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Comments on
Lester Grinspoon, Cannabis, & the Media
by Leora Lawton
Jul 22, 1993
Originally archived on Usenet
Tsk. Those foolish kids, throwing their lives away on that dangerous drug marijuana. Maybe they would pay attention to another voice, one based on scientific research, psychiatrist Lester Grinspoon reasoned.

Fired with his mission, Grinspoon embarked on a three-year investigation of cannabis, emerging with a changed perspective. "I came to understand that I had been brainwashed like the rest of the country," said Grinspoon, who is now on the staff of the Harvard Medical School.

Grinspoon wrote a widely discussed book in 1971 about the conversion of his thinking and in May his latest book, "Marihuana, The Forbidden Medicine," was released by Yale University Press.

[stuff about his speech and a free, public conference in Denver this weekend deleted]

Although the (colorado) state law allows cannabis to be used for medical reasons, federal law prohibits its sale in any form but a derivative capsule. It is prescribed to reduce the nausea of cancer paitents undergoing chemotherapy, to reduce the nausea of AIDS patients and to relieve the symptoms of glaucoma.

Although there is little medical use of marijuana in Colorado, that is because other, more effective drugs are available and not because regualtions make the drug unavailable, said Donn Fox, spokesman for the Drug Enforcement Administration office in Denver.

The DEA has completed a three-year study on whether to loosen restrictions on cannabis, Fox said, and found no support from any "bona fide" medical association in the U.S.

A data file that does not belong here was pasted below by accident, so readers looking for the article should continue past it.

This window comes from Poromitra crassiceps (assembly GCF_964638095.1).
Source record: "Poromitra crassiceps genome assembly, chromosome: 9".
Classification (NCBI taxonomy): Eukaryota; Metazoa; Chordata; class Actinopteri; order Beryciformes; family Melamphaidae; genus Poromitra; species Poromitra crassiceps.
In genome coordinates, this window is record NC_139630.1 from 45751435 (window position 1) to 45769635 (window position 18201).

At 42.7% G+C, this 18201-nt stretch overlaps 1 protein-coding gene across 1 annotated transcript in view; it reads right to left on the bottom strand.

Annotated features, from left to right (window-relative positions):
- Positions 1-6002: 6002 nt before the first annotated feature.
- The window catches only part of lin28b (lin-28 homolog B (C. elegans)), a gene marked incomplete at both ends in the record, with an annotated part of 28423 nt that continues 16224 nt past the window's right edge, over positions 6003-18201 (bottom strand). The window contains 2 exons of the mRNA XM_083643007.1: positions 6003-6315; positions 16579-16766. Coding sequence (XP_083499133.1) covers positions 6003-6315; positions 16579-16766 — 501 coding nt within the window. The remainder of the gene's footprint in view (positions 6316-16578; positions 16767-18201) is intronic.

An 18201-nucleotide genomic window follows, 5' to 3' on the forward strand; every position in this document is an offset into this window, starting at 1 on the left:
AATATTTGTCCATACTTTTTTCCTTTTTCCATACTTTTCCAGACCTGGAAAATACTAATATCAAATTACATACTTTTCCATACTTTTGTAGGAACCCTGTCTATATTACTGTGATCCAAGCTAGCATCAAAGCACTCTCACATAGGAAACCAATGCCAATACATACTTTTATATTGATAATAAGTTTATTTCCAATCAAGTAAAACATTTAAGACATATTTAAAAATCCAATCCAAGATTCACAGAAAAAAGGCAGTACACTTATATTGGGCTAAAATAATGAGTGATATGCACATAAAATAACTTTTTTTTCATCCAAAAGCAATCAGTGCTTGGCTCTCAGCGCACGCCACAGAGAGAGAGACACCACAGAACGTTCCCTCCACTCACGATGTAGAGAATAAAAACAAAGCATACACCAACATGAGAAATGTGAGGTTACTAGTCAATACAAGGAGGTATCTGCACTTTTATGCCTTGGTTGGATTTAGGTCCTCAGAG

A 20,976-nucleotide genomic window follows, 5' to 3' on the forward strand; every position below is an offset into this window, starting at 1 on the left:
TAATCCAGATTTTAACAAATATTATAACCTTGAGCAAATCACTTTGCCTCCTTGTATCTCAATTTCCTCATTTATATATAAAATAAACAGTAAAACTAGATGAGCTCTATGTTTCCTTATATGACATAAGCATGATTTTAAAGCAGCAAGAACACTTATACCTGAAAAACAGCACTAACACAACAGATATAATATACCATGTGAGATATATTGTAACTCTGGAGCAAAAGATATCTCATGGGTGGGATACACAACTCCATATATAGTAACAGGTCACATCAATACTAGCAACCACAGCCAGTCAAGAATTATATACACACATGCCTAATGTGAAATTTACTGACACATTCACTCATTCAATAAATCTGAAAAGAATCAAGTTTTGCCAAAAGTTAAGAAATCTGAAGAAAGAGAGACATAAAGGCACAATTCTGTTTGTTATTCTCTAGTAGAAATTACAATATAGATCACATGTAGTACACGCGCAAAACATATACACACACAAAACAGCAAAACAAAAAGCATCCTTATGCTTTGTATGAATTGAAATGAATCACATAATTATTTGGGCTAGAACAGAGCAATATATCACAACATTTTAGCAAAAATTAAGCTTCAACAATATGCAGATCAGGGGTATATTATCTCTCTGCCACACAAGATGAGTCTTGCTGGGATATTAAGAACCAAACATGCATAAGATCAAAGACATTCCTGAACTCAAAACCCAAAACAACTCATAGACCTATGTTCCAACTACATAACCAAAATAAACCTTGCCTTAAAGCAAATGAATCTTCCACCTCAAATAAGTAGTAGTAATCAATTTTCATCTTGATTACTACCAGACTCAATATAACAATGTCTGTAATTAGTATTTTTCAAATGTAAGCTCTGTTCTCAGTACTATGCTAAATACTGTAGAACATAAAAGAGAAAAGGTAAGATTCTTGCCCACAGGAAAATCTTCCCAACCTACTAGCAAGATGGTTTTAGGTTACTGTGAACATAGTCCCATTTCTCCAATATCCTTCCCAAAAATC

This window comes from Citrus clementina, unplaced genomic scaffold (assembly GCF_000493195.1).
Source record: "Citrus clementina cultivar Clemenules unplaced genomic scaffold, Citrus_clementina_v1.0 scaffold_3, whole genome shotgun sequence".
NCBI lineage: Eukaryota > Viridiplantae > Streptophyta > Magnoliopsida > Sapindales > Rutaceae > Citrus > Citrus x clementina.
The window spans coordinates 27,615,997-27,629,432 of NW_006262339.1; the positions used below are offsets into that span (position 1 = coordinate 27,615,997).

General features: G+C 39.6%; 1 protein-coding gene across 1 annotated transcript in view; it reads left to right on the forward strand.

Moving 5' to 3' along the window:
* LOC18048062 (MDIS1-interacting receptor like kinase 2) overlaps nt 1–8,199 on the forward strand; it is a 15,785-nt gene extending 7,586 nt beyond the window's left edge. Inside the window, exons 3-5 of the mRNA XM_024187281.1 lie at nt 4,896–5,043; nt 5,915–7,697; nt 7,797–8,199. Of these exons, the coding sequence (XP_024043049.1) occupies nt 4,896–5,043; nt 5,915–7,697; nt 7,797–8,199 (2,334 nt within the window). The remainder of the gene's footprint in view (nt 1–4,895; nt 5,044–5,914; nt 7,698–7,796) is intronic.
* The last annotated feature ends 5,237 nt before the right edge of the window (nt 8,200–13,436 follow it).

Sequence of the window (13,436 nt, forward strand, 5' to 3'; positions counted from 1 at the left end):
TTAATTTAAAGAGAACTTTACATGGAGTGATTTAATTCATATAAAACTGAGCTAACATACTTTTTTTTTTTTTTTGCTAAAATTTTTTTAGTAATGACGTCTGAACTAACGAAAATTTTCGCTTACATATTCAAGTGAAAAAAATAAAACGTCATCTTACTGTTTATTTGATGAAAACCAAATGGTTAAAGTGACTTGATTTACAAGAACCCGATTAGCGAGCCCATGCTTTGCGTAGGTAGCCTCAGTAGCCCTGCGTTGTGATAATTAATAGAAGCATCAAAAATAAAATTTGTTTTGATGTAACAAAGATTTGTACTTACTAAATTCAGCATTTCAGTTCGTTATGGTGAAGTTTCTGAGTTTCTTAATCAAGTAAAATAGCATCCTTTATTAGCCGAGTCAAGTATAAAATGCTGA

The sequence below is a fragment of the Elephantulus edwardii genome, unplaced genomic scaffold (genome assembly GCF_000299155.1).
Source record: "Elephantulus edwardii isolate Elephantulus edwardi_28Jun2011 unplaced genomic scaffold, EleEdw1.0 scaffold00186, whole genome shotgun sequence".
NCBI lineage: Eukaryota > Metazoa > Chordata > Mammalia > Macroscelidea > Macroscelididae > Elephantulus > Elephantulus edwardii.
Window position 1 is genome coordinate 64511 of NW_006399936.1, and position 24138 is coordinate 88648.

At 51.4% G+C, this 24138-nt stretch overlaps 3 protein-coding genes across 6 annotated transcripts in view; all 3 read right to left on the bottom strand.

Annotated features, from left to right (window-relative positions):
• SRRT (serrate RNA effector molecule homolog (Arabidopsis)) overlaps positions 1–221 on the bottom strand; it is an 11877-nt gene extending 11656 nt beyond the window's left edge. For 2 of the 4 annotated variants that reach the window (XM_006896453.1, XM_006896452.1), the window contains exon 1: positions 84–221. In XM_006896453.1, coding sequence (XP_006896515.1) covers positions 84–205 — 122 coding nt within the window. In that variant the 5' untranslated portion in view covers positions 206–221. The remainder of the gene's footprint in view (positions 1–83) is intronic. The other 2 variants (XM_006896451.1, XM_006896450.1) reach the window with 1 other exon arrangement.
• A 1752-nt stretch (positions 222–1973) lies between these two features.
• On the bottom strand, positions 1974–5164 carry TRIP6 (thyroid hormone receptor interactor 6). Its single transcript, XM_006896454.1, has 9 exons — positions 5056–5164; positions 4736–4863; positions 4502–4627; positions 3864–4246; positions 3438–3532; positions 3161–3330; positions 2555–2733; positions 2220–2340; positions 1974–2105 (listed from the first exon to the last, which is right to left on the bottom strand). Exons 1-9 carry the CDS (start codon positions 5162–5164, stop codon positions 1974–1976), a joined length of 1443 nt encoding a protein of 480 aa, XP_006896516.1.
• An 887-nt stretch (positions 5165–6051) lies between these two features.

"The argument could be made that groups such as NORML are using the medicinial marijuana issue in an attempt to legitimize marijuana in our society," Fox said.

Grinspoon responds that cannabis should be legitimized, but that takes nothing from its medical value. If the pill derivative is less effective than other drugs, he said, that is because it works better as a cigarette than a pill.

Now, he said, he is convinced the only rational approach is to treat marijuana like alcohol.

"If I had to make a choice, I would far rather have someone use marijuana than alcohol," Grinspoon said. "It's less toxic physically and its behaviorial toxicity is vastly different--people don't get aggressive and abusive when they use marijuana.

"There is no such thing as a harmless drug," Grinspoon said, "but marijuana is far less harmful than either alcohol or tobacco. I believed rather naively that once people understood that, it would be legalized within 10 years. Marijuana doesn't make its users behave irrationally, but it certrainly makes non-users behavior irrationally." [great line!]

Grinspoon said he does not believe marijuana is addictive, although it is more harmful to the lungs than tobacco smoke. Studies of users, however, have shown that unlike cigarette smokers, they only smoke until high and then stop, he said.

Attitudes are changing, Grinspoon said. Massachusetts last year became the 35th state to legalize the medical use of marijuana. Oregon reduced penalties for marijuana use to a fine in 1973. In the Netherlands, marijuana is easily available and seldom penalized, Grinspoon said.

He believes the U.S. government will eventually decriminalize the plant.